UTM tools provide data to detect network threats

Unified threat-management appliances provide increased intelligence to detect network threat activity through the correlation and analysis of data from various security engines. This approach provides an alternative to a piecemeal implementation of separate systems.

IDC established this product category, with a minimum feature set that includes a firewall, intrusion detection/protection system (IDS/IPS) and antivirus capabilities. Many UTM appliances have been expanded to include VPNs, antispam, antispyware and Web content filtering.

Most of these security capabilities operate at the application layer to detect spam, viruses, worms and other sophisticated forms of attack, as well as potentially offensive or unauthorized content. Therefore, every UTM appliance must be able to perform deep packet inspection from Layers 3 through 7. Some threats can span several packets, requiring a multipacket payload-reassembly mechanism to thwart them in real time.

Despite the security integration advantages offered by UTM appliances, their complex packet-processing requirements raise concerns about performance. Visit the website. For this reason, UTM systems should deploy some means of hardware acceleration.

The performance issue has two dimensions: throughput and latency. Hardware acceleration affords improvement in both dimensions, and some UTM systems can achieve a throughput of up to 70Gbps with a total latency of less than 50 msec.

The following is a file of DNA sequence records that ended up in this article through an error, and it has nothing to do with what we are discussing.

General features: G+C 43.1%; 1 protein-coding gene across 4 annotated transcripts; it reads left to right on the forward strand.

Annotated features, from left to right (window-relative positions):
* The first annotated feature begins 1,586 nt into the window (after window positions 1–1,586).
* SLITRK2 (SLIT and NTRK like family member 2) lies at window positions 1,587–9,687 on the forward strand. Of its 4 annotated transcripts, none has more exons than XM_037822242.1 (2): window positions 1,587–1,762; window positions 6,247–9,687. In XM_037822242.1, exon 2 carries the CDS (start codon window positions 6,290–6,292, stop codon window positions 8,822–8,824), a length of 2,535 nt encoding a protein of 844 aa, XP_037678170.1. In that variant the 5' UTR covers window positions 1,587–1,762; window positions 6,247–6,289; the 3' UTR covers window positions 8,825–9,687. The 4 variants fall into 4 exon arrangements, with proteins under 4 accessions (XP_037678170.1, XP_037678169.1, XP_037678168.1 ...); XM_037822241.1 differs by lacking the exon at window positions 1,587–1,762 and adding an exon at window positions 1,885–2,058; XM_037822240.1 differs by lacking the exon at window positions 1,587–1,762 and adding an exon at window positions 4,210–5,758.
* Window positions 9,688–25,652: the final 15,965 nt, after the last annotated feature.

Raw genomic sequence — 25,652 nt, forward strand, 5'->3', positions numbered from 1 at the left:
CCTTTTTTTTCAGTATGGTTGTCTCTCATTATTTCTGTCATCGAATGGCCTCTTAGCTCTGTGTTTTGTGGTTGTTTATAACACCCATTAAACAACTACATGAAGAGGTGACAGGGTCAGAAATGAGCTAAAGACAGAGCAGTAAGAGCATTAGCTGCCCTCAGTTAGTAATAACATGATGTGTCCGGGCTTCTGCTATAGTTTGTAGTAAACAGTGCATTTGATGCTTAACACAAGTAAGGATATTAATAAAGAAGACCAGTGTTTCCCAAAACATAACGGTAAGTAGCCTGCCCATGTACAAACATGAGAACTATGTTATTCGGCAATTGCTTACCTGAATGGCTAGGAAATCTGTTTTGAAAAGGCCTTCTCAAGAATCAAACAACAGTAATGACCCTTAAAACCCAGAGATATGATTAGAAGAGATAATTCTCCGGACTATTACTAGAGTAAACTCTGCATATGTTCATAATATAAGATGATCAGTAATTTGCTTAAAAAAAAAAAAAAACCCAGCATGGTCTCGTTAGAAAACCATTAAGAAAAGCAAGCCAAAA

Performance also can be a problem with stand-alone systems. Individually, they can offer satisfactory throughput with sufficiently low latency, but when implemented in a serial fashion, as required by the piecemeal defense-in-depth approach, the latency is cumulative.

Because many enterprise networks now support delay-sensitive applications, such as VoIP, the total latency can quickly exceed the recommendation for these mission-critical applications. UTM solutions help overcome latency issues by reassembling the data once for multiple security features rather than reassembling the content for each security feature individually.

With its integration of multiple security engines into a single appliance, UTM makes it easier for administrators to enforce detailed security policies throughout the enterprise. It also makes it possible to detect blended threats that employ a combination of attacks (such as a mix of viruses, worms, Trojans and denial-of-service attacks) crafted to circumvent a single line of defense.

With UTM solutions, the integrated security engines work together, enabling the system to inspect real-time traffic — whether as packets or entire files – from multiple vantage points. For example, a seemingly harmless e-mail message may pass through an antivirus system. But the message may contain an HTML-based attachment that ultimately points to a Trojan. Because a UTM solution can use a combination of antispam, antivirus, antispyware and other security engines, it can detect such blended threats more readily.

The combination of multiple security engines within a UTM solution establishes a new approach for the detection and remediation of blended threats.

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